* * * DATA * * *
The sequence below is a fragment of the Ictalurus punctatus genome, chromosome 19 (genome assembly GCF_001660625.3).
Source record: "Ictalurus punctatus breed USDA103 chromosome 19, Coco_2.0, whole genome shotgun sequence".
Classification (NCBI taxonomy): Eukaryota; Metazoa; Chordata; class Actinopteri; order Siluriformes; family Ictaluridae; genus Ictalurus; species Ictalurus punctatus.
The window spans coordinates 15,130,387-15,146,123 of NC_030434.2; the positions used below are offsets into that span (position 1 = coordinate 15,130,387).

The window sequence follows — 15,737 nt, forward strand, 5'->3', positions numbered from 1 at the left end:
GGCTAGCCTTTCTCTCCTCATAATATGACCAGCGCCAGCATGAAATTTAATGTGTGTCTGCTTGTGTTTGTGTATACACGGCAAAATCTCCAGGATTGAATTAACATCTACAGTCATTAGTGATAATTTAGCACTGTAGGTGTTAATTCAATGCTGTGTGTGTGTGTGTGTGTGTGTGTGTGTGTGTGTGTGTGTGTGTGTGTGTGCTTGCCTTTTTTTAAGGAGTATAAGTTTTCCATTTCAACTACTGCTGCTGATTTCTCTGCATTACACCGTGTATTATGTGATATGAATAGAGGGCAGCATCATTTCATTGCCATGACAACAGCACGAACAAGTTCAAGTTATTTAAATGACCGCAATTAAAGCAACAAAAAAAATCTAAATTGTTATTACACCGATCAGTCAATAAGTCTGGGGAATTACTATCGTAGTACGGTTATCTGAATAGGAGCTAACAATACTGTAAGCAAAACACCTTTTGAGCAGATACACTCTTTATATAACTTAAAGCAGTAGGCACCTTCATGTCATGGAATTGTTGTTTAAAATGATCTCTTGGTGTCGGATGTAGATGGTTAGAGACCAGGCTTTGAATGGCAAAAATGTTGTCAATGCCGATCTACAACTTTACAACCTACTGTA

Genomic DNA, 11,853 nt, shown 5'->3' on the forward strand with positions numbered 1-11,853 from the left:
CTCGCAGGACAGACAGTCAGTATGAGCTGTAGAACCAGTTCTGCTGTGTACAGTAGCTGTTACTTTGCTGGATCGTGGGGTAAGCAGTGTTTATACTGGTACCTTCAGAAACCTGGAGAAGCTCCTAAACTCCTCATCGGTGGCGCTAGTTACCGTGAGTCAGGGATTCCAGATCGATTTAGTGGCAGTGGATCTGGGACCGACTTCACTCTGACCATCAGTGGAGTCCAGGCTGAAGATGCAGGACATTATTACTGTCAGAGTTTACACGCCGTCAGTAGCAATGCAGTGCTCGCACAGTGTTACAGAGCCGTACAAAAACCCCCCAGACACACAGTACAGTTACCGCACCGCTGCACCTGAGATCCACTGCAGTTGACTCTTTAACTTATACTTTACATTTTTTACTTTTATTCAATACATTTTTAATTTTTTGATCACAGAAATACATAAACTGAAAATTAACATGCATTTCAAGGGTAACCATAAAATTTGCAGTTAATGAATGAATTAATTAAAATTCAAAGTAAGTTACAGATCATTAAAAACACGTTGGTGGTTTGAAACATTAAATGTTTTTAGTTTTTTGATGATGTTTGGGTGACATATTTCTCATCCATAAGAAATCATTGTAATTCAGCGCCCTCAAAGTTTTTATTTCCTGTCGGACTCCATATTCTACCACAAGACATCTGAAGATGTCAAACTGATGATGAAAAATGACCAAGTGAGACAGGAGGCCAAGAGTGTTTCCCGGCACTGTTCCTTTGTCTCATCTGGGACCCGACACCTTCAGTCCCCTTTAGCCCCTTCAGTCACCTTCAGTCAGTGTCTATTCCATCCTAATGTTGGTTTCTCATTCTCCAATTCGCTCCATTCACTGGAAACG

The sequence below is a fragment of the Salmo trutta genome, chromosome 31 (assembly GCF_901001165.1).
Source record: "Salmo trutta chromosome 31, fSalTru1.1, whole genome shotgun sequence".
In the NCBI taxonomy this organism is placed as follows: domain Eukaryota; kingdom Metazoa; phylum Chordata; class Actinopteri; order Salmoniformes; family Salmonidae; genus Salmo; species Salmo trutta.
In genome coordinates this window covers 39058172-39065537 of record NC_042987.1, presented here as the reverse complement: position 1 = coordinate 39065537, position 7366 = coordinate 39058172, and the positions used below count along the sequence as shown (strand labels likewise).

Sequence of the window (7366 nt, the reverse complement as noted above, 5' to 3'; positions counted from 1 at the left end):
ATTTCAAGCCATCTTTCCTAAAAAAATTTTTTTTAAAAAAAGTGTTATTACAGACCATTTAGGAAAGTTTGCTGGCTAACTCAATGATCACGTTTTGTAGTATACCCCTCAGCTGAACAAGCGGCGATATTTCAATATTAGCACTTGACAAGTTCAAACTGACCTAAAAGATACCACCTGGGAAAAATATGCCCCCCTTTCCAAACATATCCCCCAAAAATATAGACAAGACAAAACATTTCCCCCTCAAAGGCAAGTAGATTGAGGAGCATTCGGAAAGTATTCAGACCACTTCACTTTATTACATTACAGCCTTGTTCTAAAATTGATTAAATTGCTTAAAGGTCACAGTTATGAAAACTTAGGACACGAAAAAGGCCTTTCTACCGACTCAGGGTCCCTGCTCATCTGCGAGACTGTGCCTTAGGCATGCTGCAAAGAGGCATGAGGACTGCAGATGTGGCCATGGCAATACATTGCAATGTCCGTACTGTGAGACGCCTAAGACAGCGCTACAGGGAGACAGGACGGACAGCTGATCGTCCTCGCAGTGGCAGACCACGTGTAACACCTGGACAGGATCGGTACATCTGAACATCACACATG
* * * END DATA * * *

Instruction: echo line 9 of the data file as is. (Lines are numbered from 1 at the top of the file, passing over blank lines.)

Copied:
The sequence below is a fragment of the Salmo trutta genome, chromosome 31 (assembly GCF_901001165.1).